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I was a well behaved kid. It’s a good thing that I was well behaved because I was also a kid with an overdeveloped sense of guilt, so I remember every bad thing I ever did. When I’m on my deathbed I’m not going to remember most of my relatives’ names or the year that the Cleveland Cavaliers won the NBA Championship, but I’ll be able to tell you the mean thing I said about my best friend when I was 12 (I referred to him as a “borderline dork.” I could be a real shithead).

You may have noticed that the title of this article is “Cassingles,” and you might be wondering what my being a straight-laced little boy has to do with singles released on cassette tapes.  It’s a fair question. What if the answer was that the title has nothing to do with the actual article? What then? Luckily we don’t have to consider that possibility because I’m going to tie the concepts together right…wait for it…now. One of my greatest acts of pre-teen rebellion was when I purchased the cassingle of Sir Mix-A-Lot’s “Baby’s Got Back.” It was even more badass because I didn’t buy it with the intention of being controversial. I bought it because I liked the song. Nonetheless, controversial it was, at least in my friend’s parents’ car. My friend’s mom did not want me to own the tape because she didn’t consider it to be appropriate for somebody my age (I was 12). Even so, she expressed this is a pretty cool manner: she offered to buy it from me. I declined, of course. I had already exchanged money for the tape. Why would I want to exchange the tape for money? I could have just kept the original money.


“Baby Got Back” is the cassingle I best remember owning. As I mentioned, it was released in 1992. It obviously featured “Baby Got Back,” plus “Cake Boy” and “You Can’t Slip.” The b-side featured three remixes of “Baby Got Back,” none of which I ever once listened to. It was all about Side A for me. I can recall the sequencing so well because somebody is selling the tape on eBay right now for $24.99. If my friend’s mom offered me $25 for the tape today I’d probably take it. I especially liked “Baby Got Back” of course and “Cake Boy,” even though I understood maybe 10% of the references in the song. I didn’t even know what a cake boy was, and full disclosure I just looked it up to make sure I know what it is now. I was mostly correct. Apart from this song the only time I even heard the term used was when Donald Faison says it in Clueless, though he was using it to mean gay and that’s not entirely accurate. It’s more like metrosexual. I was a sheltered child. “You Can’t Slip” I didn’t remember as well, and after refreshing my recollection by listening to it my friend’s mom maybe had a point about this tape. It’s a song about pimping prostitutes.

Cassingles were a novel concept if you knew nothing at all about records and that singles had been released on them since records became a thing people bought. It became second nature to me in college when we bought punk 7″ every weekend, but at 12 I was clueless (not the movie). The first cassette single was Bow Wow Wow’s “C-30 C-60 C-90 Go,” released in 1980, and they remained a thing until at least the late 90s. They were big for me between the ages of 11 and 13 because they were cheap, and even though I didn’t have a source of income I could buy tapes of the songs I liked. Full lengths were for birthdays, Christmas, St. Nicholas Day, and Easter baskets.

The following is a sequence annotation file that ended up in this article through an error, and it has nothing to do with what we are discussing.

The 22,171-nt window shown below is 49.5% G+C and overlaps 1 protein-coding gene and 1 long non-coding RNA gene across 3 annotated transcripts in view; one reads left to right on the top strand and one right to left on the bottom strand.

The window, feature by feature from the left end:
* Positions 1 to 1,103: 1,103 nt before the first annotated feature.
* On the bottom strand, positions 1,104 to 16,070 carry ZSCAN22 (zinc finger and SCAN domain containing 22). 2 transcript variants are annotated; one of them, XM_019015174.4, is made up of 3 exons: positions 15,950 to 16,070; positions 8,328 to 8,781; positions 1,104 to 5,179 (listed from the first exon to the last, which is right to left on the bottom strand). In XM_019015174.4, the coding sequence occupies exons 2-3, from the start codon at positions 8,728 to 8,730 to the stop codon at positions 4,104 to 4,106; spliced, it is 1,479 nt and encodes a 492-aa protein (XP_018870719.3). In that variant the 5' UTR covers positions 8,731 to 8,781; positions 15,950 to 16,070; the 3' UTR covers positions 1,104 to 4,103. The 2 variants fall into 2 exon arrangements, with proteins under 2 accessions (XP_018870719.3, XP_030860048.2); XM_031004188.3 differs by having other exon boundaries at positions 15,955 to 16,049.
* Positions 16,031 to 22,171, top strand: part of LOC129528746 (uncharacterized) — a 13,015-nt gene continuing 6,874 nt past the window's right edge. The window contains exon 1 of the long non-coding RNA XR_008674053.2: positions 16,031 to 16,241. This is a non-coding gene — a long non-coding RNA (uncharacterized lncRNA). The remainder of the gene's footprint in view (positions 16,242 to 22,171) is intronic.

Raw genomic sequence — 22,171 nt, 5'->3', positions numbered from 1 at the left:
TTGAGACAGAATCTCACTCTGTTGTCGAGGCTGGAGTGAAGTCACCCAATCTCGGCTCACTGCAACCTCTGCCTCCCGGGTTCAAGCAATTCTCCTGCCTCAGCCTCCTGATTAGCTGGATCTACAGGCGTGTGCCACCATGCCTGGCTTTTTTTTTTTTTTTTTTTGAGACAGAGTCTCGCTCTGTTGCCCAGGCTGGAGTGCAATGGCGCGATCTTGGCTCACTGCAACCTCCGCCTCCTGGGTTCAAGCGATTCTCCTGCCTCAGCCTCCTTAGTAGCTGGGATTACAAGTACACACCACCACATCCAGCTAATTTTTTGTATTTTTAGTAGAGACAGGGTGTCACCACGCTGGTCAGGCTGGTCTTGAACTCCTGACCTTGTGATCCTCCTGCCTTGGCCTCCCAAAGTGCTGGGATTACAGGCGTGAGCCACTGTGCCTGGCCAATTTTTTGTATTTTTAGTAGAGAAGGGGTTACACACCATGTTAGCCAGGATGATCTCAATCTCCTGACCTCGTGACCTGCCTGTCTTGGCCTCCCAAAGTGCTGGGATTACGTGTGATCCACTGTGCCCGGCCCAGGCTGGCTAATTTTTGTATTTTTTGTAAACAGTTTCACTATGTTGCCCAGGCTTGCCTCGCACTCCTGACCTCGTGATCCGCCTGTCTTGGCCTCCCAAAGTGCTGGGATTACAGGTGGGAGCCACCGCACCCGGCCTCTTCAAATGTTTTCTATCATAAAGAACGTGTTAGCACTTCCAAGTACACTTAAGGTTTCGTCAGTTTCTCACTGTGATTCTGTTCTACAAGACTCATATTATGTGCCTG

I’m sure I owned dozens, but the one other cassingle that stands out in my memory was Hammer’s “Addams Groove,” released in 1991. The most interesting thing about this tape to me now is that he was already going by Hammer in 1991, one year after his big breakthrough album came out. I would have guessed he dropped the MC when he attempted to transition to gangster rap in 1994, not when he was releasing “2 Legit 2 Quit” and writing a song for the Addams Family movie, but the cover of the cassingle doesn’t lie. I still think it’s a fun novelty song. It also was his last top 10 single, which is a little less fun, and it won the 1991 Golden Raspberry Award for Worst Original Song, which is a lot less fun. More like Please Golden Raspberry Don’t Hurt Hammer.


I asked a few friends if they remembered any cassingles in particular that they had owned and stand up comedian and friend of the site Sarah Kennedy mentioned a good one. She owned All 4 One’s “I Swear.” She definitely wasn’t alone in that; “I Swear” was one of the biggest songs of 1994, spending 11 weeks at #1 on Billboard. It was also one of those songs that confused the hell out of children who don’t know how these things work, because it was somehow a hit R&B single and a hit country single for John Michael Montgomery at the same time. It felt like a rule was being broken somewhere. Now I know that All-4-One covered the song and John Michael Montgomery’s version was the original. Between two “I Swear”s and “Whoomp! (There it Is)” and “Whoot, There it Is” existing at the same time in the same universe, the early 90s was a confusing time.

Did you own any cassingles? What were some of your favorites? Let us know in the comments or on Twitter


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